With that said, these cards do have one thing in common: if you’re not using cash, you’re likely using one of them to make your purchases. Read on to learn more about the differences between prepaid cards, debit cards and credit cards.

Debit Card

A debit card is linked to your checking account through your bank. When you use your card to make an in-store or online purchase, the money gets deducted from your bank account. You can also use your card at an ATM to withdraw cash.

If you happen to spend more than the amount in your account, you may be charged an overdraft fee. Chime Bank provides one of the few debit card options that doesn’t have overdraft fees. Chime also offers fee-free ATM withdrawals at all MoneyPass ATMs.

Prepaid Card

Prepaid cards are not linked to your checking account so you don’t really need a bank account to have one. With a prepaid card, you load money onto the card and then use it to make purchases or withdraw money from an ATM. You can put money onto your card with any of these options:

  • Arrange for a paycheck or regular payment to be directly deposited onto the card
  • Add funds at retailers or financial institutions like a Walmart or currency exchange location
  • Use a reload card which works just like a gift card (it contains a code that becomes linked to the amount of money you paid the cashier. You can then load the card over the phone using your code)
  • Transfer funds from an existing bank account

Be mindful that some loading methods may come with a small fee.

Credit Card

A credit card allows you to make purchases by borrowing from a credit limit instead of using the money you have in your checking account or funds you loaded onto a prepaid card.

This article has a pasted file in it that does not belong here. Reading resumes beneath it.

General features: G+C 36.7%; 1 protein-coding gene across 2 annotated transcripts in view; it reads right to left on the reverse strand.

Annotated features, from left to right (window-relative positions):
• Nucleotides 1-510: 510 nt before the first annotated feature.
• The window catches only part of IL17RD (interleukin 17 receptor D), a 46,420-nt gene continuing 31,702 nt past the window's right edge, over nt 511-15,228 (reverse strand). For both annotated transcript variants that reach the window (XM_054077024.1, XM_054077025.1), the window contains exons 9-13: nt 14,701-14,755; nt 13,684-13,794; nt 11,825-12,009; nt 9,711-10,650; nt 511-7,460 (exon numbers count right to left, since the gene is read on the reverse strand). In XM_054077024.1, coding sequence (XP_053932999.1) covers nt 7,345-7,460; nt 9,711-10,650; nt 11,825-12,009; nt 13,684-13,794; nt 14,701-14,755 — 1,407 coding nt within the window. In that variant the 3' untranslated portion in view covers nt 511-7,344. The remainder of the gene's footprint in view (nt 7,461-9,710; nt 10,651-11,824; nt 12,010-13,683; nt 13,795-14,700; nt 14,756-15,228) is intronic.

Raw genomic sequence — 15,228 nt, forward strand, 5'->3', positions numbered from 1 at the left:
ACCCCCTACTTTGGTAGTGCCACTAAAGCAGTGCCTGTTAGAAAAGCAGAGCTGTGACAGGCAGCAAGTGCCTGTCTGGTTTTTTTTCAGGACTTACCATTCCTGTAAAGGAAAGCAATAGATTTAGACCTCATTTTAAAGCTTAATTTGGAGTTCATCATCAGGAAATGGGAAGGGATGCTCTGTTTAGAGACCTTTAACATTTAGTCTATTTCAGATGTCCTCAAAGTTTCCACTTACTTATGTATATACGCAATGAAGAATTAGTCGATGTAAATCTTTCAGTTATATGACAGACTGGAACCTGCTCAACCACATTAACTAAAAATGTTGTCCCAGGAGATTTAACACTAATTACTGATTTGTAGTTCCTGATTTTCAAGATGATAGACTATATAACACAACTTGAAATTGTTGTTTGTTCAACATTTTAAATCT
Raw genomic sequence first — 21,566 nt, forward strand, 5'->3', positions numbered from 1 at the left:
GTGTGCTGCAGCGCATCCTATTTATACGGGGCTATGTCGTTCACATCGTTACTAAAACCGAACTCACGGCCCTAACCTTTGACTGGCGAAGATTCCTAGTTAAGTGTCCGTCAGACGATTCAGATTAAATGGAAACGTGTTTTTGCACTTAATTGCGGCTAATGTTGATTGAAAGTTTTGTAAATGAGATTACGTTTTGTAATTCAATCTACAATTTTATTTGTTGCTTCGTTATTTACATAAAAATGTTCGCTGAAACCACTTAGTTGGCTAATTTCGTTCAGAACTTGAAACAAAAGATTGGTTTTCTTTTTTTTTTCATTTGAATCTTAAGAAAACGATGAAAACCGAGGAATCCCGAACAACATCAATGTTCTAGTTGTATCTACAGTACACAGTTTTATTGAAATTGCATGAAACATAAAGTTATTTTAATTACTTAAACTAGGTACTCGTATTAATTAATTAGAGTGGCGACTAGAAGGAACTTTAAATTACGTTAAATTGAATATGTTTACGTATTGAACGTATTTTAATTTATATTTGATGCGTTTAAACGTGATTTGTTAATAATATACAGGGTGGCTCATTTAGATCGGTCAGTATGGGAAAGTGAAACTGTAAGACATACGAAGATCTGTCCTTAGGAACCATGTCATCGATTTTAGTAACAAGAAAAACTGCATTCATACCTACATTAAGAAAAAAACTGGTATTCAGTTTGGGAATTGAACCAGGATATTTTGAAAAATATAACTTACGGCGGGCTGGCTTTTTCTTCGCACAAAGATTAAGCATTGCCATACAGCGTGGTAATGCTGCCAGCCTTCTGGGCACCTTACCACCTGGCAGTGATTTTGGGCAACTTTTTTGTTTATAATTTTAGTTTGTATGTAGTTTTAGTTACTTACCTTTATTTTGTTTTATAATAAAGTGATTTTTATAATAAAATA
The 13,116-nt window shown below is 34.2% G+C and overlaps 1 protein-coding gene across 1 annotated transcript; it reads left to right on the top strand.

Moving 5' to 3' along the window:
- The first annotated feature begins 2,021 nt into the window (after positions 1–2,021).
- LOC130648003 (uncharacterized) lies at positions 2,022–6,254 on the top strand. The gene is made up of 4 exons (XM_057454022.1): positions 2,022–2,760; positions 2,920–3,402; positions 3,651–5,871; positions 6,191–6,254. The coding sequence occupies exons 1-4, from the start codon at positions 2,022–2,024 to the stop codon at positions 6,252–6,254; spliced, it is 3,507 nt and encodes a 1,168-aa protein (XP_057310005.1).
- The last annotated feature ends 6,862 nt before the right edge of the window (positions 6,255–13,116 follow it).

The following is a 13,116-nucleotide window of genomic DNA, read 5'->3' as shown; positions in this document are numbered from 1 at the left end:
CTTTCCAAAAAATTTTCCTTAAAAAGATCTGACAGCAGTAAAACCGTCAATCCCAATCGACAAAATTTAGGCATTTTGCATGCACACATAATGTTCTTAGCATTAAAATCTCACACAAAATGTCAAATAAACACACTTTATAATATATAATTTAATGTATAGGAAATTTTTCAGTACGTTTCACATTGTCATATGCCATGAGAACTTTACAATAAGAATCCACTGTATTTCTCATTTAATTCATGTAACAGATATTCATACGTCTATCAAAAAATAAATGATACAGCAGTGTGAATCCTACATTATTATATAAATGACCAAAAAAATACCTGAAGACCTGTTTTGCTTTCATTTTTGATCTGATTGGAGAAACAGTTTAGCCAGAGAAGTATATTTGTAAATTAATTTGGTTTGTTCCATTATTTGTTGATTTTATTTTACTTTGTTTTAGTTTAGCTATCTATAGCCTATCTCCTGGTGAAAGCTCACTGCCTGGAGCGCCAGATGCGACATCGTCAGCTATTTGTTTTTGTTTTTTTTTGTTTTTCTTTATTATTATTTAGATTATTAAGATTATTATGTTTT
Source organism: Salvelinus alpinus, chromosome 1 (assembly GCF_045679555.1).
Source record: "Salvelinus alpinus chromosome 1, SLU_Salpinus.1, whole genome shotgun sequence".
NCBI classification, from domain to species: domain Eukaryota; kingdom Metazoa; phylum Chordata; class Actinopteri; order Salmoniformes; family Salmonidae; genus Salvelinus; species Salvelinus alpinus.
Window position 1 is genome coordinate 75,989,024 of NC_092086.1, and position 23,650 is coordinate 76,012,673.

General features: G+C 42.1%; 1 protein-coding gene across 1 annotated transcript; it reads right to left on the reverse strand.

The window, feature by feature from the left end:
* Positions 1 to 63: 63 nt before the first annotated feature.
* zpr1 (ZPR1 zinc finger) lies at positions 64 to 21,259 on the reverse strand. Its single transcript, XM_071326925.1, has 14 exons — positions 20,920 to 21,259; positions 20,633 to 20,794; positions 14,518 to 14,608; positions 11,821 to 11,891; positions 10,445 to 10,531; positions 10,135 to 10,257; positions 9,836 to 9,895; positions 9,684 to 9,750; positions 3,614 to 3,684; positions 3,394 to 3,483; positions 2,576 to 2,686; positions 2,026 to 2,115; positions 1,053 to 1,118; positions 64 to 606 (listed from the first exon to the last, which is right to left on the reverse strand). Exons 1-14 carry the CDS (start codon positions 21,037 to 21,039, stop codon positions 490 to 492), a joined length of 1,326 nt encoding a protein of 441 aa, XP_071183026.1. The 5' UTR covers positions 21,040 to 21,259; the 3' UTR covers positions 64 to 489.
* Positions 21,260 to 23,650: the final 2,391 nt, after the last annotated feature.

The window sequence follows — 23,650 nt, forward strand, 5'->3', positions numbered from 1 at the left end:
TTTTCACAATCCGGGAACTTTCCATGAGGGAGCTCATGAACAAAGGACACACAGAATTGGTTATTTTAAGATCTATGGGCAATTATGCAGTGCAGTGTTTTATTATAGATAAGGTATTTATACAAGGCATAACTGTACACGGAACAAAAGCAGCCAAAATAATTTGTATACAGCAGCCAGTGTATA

With a credit card, you’ll have a minimum amount that you are required to pay each month (reflected on your bill), but it’s a wise idea to try to pay off the entire balance if possible. It’s also important to note that you’ll receive a certain limit when approved for a card. You can then spend up to this amount regularly so long as you make your minimum payments on time.

For example, if you get a credit card with a $1,000 limit, this means you can spend up to $1,000 on the card. While you can carry your remaining balance over to the next month, you will be charged interest on the balance until you pay it off. This is why it’s recommended to purchase only what you can afford to pay for within a short period of time – preferably during that same billing period.

A good rule of thumb is to only borrow up to 30% of your credit limit and try to pay the bill off in full each month. So, instead of spending your entire $1,000 credit, you may want to spend $300 or less and pay the bill off in full at the end of the monthly billing cycle. According to Experian, this is called credit card utilization and it’s a common factor when determining your credit score.